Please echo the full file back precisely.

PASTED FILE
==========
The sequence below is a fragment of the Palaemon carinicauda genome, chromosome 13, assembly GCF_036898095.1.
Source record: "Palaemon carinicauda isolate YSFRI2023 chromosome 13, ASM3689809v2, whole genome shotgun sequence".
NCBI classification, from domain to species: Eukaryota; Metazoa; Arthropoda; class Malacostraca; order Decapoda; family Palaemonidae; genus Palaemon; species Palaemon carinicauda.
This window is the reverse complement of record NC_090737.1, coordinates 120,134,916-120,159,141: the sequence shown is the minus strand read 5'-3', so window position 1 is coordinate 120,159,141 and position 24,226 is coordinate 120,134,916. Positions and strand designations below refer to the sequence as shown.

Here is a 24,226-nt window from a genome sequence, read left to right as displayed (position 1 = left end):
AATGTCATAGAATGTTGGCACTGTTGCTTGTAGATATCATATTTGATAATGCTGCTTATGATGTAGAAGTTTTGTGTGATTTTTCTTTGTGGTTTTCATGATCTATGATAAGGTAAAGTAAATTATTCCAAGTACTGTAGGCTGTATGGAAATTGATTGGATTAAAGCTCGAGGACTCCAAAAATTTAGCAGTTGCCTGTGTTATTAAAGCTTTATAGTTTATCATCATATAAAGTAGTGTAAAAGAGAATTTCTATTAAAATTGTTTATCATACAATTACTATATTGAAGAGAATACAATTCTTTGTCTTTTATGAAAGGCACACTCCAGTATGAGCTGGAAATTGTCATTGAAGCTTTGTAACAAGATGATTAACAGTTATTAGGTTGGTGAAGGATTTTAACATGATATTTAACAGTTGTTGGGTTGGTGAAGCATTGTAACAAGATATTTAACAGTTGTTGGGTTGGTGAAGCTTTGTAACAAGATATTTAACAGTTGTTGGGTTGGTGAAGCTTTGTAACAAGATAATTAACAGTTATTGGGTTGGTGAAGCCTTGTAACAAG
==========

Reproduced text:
The sequence below is a fragment of the Palaemon carinicauda genome, chromosome 13, assembly GCF_036898095.1.
Source record: "Palaemon carinicauda isolate YSFRI2023 chromosome 13, ASM3689809v2, whole genome shotgun sequence".
NCBI classification, from domain to species: Eukaryota; Metazoa; Arthropoda; class Malacostraca; order Decapoda; family Palaemonidae; genus Palaemon; species Palaemon carinicauda.
This window is the reverse complement of record NC_090737.1, coordinates 120,134,916-120,159,141: the sequence shown is the minus strand read 5'-3', so window position 1 is coordinate 120,159,141 and position 24,226 is coordinate 120,134,916. Positions and strand designations below refer to the sequence as shown.

Here is a 24,226-nt window from a genome sequence, read left to right as displayed (position 1 = left end):
AATGTCATAGAATGTTGGCACTGTTGCTTGTAGATATCATATTTGATAATGCTGCTTATGATGTAGAAGTTTTGTGTGATTTTTCTTTGTGGTTTTCATGATCTATGATAAGGTAAAGTAAATTATTCCAAGTACTGTAGGCTGTATGGAAATTGATTGGATTAAAGCTCGAGGACTCCAAAAATTTAGCAGTTGCCTGTGTTATTAAAGCTTTATAGTTTATCATCATATAAAGTAGTGTAAAAGAGAATTTCTATTAAAATTGTTTATCATACAATTACTATATTGAAGAGAATACAATTCTTTGTCTTTTATGAAAGGCACACTCCAGTATGAGCTGGAAATTGTCATTGAAGCTTTGTAACAAGATGATTAACAGTTATTAGGTTGGTGAAGGATTTTAACATGATATTTAACAGTTGTTGGGTTGGTGAAGCATTGTAACAAGATATTTAACAGTTGTTGGGTTGGTGAAGCTTTGTAACAAGATATTTAACAGTTGTTGGGTTGGTGAAGCTTTGTAACAAGATAATTAACAGTTATTGGGTTGGTGAAGCCTTGTAACAAG